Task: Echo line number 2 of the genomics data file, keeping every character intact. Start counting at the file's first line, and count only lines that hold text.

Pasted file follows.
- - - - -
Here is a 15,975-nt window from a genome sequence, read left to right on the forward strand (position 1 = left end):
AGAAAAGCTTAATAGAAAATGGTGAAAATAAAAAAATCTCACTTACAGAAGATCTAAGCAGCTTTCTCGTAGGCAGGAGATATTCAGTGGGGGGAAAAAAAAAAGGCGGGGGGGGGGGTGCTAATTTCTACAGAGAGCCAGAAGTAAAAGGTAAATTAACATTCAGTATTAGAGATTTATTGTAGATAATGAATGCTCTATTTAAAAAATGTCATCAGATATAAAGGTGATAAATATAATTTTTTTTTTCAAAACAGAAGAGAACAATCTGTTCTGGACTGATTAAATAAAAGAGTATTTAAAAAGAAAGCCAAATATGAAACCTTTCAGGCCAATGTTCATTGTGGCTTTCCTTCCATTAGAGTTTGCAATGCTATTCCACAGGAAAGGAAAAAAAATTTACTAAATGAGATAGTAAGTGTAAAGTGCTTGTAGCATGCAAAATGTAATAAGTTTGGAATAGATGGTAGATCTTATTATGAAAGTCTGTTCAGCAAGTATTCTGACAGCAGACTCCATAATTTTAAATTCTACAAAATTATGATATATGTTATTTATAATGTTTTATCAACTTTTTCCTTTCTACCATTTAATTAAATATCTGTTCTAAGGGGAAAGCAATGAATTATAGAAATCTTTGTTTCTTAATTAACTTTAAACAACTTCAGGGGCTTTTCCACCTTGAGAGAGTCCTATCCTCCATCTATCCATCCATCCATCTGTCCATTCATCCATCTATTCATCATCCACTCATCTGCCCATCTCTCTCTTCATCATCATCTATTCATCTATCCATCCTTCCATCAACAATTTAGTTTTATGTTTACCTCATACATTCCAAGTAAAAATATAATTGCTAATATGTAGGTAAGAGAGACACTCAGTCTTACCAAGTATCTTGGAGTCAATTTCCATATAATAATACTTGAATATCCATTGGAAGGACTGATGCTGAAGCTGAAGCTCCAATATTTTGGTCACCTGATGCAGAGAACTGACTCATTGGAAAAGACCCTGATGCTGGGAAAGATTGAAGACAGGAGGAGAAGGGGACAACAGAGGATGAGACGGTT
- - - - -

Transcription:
AGAAAAGCTTAATAGAAAATGGTGAAAATAAAAAAATCTCACTTACAGAAGATCTAAGCAGCTTTCTCGTAGGCAGGAGATATTCAGTGGGGGGAAAAAAAAAAGGCGGGGGGGGGGGTGCTAATTTCTACAGAGAGCCAGAAGTAAAAGGTAAATTAACATTCAGTATTAGAGATTTATTGTAGATAATGAATGCTCTATTTAAAAAATGTCATCAGATATAAAGGTGATAAATATAATTTTTTTTTTCAAAACAGAAGAGAACAATCTGTTCTGGACTGATTAAATAAAAGAGTATTTAAAAAGAAAGCCAAATATGAAACCTTTCAGGCCAATGTTCATTGTGGCTTTCCTTCCATTAGAGTTTGCAATGCTATTCCACAGGAAAGGAAAAAAAATTTACTAAATGAGATAGTAAGTGTAAAGTGCTTGTAGCATGCAAAATGTAATAAGTTTGGAATAGATGGTAGATCTTATTATGAAAGTCTGTTCAGCAAGTATTCTGACAGCAGACTCCATAATTTTAAATTCTACAAAATTATGATATATGTTATTTATAATGTTTTATCAACTTTTTCCTTTCTACCATTTAATTAAATATCTGTTCTAAGGGGAAAGCAATGAATTATAGAAATCTTTGTTTCTTAATTAACTTTAAACAACTTCAGGGGCTTTTCCACCTTGAGAGAGTCCTATCCTCCATCTATCCATCCATCCATCTGTCCATTCATCCATCTATTCATCATCCACTCATCTGCCCATCTCTCTCTTCATCATCATCTATTCATCTATCCATCCTTCCATCAACAATTTAGTTTTATGTTTACCTCATACATTCCAAGTAAAAATATAATTGCTAATATGTAGGTAAGAGAGACACTCAGTCTTACCAAGTATCTTGGAGTCAATTTCCATATAATAATACTTGAATATCCATTGGAAGGACTGATGCTGAAGCTGAAGCTCCAATATTTTGGTCACCTGATGCAGAGAACTGACTCATTGGAAAAGACCCTGATGCTGGGAAAGATTGAAGACAGGAGGAGAAGGGGACAACAGAGGATGAGACGGTT